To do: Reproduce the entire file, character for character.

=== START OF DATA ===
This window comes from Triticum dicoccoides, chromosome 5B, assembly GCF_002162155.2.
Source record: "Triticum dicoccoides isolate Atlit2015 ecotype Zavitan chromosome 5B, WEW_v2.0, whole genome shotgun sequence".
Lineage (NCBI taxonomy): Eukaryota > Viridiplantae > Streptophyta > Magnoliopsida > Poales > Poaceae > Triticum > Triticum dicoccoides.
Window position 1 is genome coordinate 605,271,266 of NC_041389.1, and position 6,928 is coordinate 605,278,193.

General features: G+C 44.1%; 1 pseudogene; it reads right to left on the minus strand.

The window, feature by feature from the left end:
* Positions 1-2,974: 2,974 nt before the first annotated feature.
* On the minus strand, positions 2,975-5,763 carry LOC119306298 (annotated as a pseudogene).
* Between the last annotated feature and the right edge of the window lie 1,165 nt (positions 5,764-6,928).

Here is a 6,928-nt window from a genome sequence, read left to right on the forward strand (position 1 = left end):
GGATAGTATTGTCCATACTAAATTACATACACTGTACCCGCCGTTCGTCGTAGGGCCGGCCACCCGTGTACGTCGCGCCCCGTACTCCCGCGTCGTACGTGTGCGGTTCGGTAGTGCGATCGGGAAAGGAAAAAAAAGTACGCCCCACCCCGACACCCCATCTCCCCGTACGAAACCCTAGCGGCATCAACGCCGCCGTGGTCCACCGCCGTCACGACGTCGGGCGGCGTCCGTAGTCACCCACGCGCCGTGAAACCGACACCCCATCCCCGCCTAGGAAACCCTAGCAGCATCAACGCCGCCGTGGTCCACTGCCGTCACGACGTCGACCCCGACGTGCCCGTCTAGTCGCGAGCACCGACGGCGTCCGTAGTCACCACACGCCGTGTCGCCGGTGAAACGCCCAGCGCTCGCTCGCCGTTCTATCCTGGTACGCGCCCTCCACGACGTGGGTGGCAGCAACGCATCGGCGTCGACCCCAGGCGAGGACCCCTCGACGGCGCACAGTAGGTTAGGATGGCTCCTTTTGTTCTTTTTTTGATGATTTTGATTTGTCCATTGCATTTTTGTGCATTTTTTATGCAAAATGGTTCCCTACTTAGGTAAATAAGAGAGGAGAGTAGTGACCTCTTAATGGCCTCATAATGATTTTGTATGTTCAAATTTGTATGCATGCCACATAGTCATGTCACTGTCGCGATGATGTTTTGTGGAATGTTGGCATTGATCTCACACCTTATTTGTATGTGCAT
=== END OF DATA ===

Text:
This window comes from Triticum dicoccoides, chromosome 5B, assembly GCF_002162155.2.
Source record: "Triticum dicoccoides isolate Atlit2015 ecotype Zavitan chromosome 5B, WEW_v2.0, whole genome shotgun sequence".
Lineage (NCBI taxonomy): Eukaryota > Viridiplantae > Streptophyta > Magnoliopsida > Poales > Poaceae > Triticum > Triticum dicoccoides.
Window position 1 is genome coordinate 605,271,266 of NC_041389.1, and position 6,928 is coordinate 605,278,193.

General features: G+C 44.1%; 1 pseudogene; it reads right to left on the minus strand.

The window, feature by feature from the left end:
* Positions 1-2,974: 2,974 nt before the first annotated feature.
* On the minus strand, positions 2,975-5,763 carry LOC119306298 (annotated as a pseudogene).
* Between the last annotated feature and the right edge of the window lie 1,165 nt (positions 5,764-6,928).

Here is a 6,928-nt window from a genome sequence, read left to right on the forward strand (position 1 = left end):
GGATAGTATTGTCCATACTAAATTACATACACTGTACCCGCCGTTCGTCGTAGGGCCGGCCACCCGTGTACGTCGCGCCCCGTACTCCCGCGTCGTACGTGTGCGGTTCGGTAGTGCGATCGGGAAAGGAAAAAAAAGTACGCCCCACCCCGACACCCCATCTCCCCGTACGAAACCCTAGCGGCATCAACGCCGCCGTGGTCCACCGCCGTCACGACGTCGGGCGGCGTCCGTAGTCACCCACGCGCCGTGAAACCGACACCCCATCCCCGCCTAGGAAACCCTAGCAGCATCAACGCCGCCGTGGTCCACTGCCGTCACGACGTCGACCCCGACGTGCCCGTCTAGTCGCGAGCACCGACGGCGTCCGTAGTCACCACACGCCGTGTCGCCGGTGAAACGCCCAGCGCTCGCTCGCCGTTCTATCCTGGTACGCGCCCTCCACGACGTGGGTGGCAGCAACGCATCGGCGTCGACCCCAGGCGAGGACCCCTCGACGGCGCACAGTAGGTTAGGATGGCTCCTTTTGTTCTTTTTTTGATGATTTTGATTTGTCCATTGCATTTTTGTGCATTTTTTATGCAAAATGGTTCCCTACTTAGGTAAATAAGAGAGGAGAGTAGTGACCTCTTAATGGCCTCATAATGATTTTGTATGTTCAAATTTGTATGCATGCCACATAGTCATGTCACTGTCGCGATGATGTTTTGTGGAATGTTGGCATTGATCTCACACCTTATTTGTATGTGCAT